By Sherwin Funa, ASEAN-Korea Weblog Correspondent, Philippines
One of the widely celebrated feasts in the entire archipelago of the Philippines is the Feast of Santo Nino – the image of child Jesus. It is said to be the oldest religious image in the country. Donated by Ferdinand Magellan of Spain to Raja Humabon of Cebu, in 1521 as a symbol of alliance. The Cebuanos (natives of Cebu) revered the image of Santo Nino as Bathala (an animistic God of Creation). Santo Nino is believed to be originally made in Belgium because it is very similar to their Infant Jesus of Prague.
In 1565, it was found by a Spanish Mariner Juan de Camus in a pine box of a burned house. The image is 30 centimeters tall, wearing a loose velvet vestment, a gilded neck chain and a woolen red hood. The image holds a golden ball in the left hand – a replica of the world, and the right hand is slightly raised as a gesture of blessing.
The month of January is the busiest time for the patrons of Sto Niño. Different places in the Philippines have its own way of celebrating this feast. But among the most famous ones are Sinulog in the province of Cebu, Atitihan in Aklan and Dinagyang in Iloilo.
Sinulog Festival is celebrated on the 3rd week of January in southern Philippines, Cebu City. It commemorates Cebu’s pagan origin and acceptance of Roman Catholicism particularly to the miraculous image of Santo Nino. The festival moves through the sound of the drums that is similar to Pahina River in Cebu. The word Sinulog comes from the Cebuano adverb sulog which roughly means “like water current movement”. During the celebration of Sinulog, the streets of Cebu turn to a colorful flowing water of people dancing gracefully to the beat.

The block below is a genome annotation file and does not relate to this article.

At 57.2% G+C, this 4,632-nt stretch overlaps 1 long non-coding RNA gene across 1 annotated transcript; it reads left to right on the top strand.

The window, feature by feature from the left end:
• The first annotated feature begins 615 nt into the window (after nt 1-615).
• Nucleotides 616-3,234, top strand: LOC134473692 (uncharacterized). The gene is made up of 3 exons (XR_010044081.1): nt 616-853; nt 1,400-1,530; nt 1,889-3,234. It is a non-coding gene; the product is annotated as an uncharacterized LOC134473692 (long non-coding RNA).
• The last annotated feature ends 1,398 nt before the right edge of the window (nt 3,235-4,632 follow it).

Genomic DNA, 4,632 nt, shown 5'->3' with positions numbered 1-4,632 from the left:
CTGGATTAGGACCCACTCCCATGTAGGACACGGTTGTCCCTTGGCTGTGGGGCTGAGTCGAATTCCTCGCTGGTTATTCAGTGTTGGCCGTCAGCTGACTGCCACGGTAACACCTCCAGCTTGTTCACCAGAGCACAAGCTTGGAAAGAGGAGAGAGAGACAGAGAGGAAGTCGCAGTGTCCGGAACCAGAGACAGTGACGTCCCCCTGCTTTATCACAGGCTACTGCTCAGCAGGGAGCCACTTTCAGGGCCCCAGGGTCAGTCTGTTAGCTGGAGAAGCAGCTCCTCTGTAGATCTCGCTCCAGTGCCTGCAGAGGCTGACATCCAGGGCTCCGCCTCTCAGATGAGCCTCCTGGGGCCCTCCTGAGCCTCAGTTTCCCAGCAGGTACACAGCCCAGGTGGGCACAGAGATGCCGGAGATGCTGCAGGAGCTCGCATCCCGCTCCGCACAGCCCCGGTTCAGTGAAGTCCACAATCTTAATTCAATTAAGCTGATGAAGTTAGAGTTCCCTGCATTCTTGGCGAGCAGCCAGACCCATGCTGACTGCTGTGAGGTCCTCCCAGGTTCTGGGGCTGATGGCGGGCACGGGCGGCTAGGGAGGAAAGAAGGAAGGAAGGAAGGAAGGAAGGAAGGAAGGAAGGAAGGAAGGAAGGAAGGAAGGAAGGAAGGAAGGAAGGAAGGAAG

On the western part of the Philippines, still in the Island of Visayas another festivity is being celebrated in the honor of Sto Niño, which is known as Ati-atihan Festival. The town of Kalibo in Aklan was said to be originally inhabited by Aetas. Ati-atihan means “to be like aetas”, they are known for their creative face paints and signature dances. In this celebration, people puts on their exceptional costumes, that includes painting of their faces of dark tone and pumping to the beat of the drums on street dance. Christian and non-Christians consider this day as a religious processions. Ati-atihan is the mother of the Philippine Festivals, Sinulog and other processions are just adaptations of Ati-atihan.
Lastly, The Dinagyang Festival. In 1968, a replica of the original image of the Santo Nino de Cebu was brought to Iloilo by Fr. Sulpicio Enderez as a gift to Parish of San Jose the year after Dinagyang Festival was celebrated. This was an initiative by the local government on its aim to boost tourism and development along side of honoring Santo Nino. The Dinagyang is divided into three Major events: Ati-Ati Street Dancing, Kasadyahan Street Dancing and Miss Dinagyang.
These festivities and celebrations are just some of the few occasions that Filipinos are known for. Most of the time or if not always, the theme of the celebration is to always give praise and gratitude to the creator for the bountiful year they had are for the year to come. No matter where and who the patron is, every town and province in the Philippines has its own unique way of celebration – that is why IT’S MORE FUN IN THE PHILIPPINES.
Acknowledgement: See more festival photos, visit the following websites.
Sinulog Pictures: www.kabyahe.wordpress.com
Ati-atihan Pictures: www.rmabasolo.com
Dinagyang Pictures: www.ceajan.com